Cheese Makers Forum FAQ Equipment part 1 Equipment part 2 History

Tuesday, March 10, 2009

Thoughts about pressing

So I've been monitoring the latest loaf in the press tonight, and I thought I would share some observations that were not obvious to me when I started this process. Many will be old hat to many readers, but in my newb-ness I was naive. Here is a quick brain dump of what I've learned in the past month regarding pressing.

  1. Pressing will not improve a bad cheese. The biggest problem I've had when starting out was corky or (as my wife has called it) smegy cheese. I've learned this can usually be detected by simply tasting the curd before you press it. Just mill it, salt it, wait a half an hour, then taste it. If it is squeaky, rubbery, yet creamy tasting then you are good. If it tastes or feels like cork, it will likely be a dud.
  2. Pressing without cheesecloth is sorta okay. I usually press without cheesecloth, but there is one big risk you take--the curd squeezing out of the mold. This usually happens at the bottom of the mold, so if you choose to go clothless, keep an eye on the bottom of the mold. Or for safety just use a small bit of cloth on the bottom, that usually prevents curd leakage.
  3. If your cheese is squeezing through the molds sides, then your recipe or milk is effed. I have had this happen *a lot of time*, and all of them are my fault. With that being said, I now know that using homogenized whole milk is 'my fault'. Don't use whole unless you know specifically what you are doing, there are reasons to use it, but there are more reasons not to.
  4. Press with weights that are wide, not tall. You *will* futz with your weights. You will probably futz with your weights several times for every loaf. Wide weights, like free weights you buy for exercising are easier to deal with than old jugs filled with water. Water filled jugs are a false economy, they really, really suck.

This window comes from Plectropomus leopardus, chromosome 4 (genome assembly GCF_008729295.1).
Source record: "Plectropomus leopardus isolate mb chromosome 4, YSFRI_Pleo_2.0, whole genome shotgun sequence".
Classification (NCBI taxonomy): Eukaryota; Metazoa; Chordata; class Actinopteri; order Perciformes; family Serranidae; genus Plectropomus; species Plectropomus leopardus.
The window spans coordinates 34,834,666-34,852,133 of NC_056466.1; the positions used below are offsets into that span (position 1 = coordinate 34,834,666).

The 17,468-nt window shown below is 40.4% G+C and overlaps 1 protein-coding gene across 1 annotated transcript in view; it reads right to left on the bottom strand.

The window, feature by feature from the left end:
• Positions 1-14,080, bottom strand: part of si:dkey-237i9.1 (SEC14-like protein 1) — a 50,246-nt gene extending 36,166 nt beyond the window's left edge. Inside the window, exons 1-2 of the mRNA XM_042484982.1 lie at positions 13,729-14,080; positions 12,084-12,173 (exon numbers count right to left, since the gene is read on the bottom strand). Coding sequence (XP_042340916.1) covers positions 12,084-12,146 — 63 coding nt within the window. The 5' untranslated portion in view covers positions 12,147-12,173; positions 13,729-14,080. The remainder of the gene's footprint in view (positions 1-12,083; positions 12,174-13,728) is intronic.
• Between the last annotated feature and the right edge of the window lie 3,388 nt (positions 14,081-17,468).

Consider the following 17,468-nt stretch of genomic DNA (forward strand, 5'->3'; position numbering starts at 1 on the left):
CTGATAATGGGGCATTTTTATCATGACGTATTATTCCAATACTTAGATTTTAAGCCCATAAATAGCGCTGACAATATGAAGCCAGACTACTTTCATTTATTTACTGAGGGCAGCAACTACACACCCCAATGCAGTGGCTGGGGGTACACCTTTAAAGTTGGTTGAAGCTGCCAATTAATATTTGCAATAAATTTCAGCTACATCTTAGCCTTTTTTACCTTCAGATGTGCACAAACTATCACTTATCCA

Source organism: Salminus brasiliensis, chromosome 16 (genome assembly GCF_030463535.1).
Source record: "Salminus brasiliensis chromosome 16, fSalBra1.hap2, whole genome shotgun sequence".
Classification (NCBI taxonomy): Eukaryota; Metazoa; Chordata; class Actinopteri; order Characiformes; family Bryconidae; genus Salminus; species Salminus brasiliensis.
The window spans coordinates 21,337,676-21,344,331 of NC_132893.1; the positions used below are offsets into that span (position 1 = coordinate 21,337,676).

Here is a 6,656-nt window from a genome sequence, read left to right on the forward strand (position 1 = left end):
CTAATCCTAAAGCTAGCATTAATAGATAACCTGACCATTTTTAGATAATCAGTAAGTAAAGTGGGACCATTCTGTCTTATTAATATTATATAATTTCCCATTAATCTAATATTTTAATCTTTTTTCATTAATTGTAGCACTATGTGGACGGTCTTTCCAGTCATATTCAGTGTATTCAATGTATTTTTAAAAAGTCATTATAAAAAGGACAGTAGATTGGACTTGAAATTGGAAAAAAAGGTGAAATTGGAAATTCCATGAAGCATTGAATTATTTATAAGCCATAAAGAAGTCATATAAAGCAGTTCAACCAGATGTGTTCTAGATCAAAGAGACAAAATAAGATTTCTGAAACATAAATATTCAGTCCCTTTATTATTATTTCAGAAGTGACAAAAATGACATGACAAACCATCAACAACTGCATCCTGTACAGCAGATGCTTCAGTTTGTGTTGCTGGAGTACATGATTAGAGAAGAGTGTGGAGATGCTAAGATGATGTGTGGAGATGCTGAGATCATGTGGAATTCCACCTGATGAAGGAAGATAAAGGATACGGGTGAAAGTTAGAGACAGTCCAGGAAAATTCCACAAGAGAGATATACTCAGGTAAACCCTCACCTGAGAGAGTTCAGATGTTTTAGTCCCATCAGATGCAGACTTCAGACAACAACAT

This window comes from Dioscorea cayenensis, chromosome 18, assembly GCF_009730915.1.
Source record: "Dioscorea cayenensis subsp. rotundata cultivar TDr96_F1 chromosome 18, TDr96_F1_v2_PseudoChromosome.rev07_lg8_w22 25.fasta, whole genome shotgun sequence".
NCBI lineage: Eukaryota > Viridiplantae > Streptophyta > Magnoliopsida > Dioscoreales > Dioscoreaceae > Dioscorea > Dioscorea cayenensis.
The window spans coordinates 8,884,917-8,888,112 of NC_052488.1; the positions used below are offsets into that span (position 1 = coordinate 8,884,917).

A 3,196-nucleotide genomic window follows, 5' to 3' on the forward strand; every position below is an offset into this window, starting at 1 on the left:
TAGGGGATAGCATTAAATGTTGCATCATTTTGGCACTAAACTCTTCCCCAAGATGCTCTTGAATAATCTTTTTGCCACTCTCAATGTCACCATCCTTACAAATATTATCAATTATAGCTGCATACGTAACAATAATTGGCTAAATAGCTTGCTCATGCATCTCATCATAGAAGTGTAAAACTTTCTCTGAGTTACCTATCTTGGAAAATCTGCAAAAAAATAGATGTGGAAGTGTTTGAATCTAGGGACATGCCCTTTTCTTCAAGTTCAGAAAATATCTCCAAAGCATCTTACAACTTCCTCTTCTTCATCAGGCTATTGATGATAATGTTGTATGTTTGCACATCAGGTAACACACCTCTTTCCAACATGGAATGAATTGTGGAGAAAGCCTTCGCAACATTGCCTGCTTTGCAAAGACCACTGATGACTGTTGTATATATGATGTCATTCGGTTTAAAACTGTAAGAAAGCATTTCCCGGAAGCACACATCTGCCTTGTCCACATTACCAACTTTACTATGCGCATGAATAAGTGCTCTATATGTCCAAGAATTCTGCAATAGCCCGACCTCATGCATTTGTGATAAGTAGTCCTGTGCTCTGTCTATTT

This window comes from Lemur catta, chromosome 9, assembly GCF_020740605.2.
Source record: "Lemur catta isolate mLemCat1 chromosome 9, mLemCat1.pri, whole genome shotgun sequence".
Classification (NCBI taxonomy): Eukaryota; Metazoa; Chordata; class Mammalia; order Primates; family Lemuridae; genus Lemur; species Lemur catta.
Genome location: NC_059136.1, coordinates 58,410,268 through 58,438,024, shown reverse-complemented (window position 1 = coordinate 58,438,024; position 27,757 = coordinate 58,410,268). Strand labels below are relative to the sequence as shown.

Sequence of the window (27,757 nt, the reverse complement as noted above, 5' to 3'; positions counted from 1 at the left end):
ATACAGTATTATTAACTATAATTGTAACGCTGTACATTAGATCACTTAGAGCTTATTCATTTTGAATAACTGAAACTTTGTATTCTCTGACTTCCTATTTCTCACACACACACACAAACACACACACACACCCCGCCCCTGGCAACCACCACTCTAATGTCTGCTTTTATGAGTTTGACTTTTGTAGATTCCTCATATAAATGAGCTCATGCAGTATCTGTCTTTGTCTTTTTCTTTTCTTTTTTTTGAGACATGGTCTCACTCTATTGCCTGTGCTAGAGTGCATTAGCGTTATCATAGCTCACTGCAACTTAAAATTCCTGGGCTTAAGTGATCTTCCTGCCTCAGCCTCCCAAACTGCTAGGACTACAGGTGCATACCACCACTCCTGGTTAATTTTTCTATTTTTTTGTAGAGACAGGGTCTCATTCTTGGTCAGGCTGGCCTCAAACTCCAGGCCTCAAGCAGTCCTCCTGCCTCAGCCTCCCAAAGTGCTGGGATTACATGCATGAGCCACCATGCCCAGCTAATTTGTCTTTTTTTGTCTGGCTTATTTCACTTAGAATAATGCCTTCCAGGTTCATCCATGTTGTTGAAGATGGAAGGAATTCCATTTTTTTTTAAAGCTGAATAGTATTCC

5. Even now I don't know how to make a smooth interior. While I've only made maybe thirty loaves in my life, I don't know how to prevent eyes or whey chambers. While they are usually small, similar to the size of the holes in havarti, I don't know how to control them one way or another. This frustrates me.


  1. You have a wonderful site! I love that your sharing your experiences good and bad. I'm a huge cheese fan but got stuck with a son allergic to dairy but some day I'd love to give cheesemaking a try.

  2. Thanks Maggie for the kind word, I really appreciate them :)

    When I was younger I was also allergic to dairy, it gave me eczema like no-ones business. I managed to grow out of it though, and now it's just the calorie count that is the real killer.

    BTW, if it is lactose intolerance then there are cheeses that are less harmful than others. Goat cheeses are usually bad, generally because they are eaten sooner than other cheese and contain more lactose. Some very long aged cheese, like Parmesan, in some cases contain no lactose what so ever. With that being said, I'm not a doctor and I'm not advocating anything, just pointing out observations.



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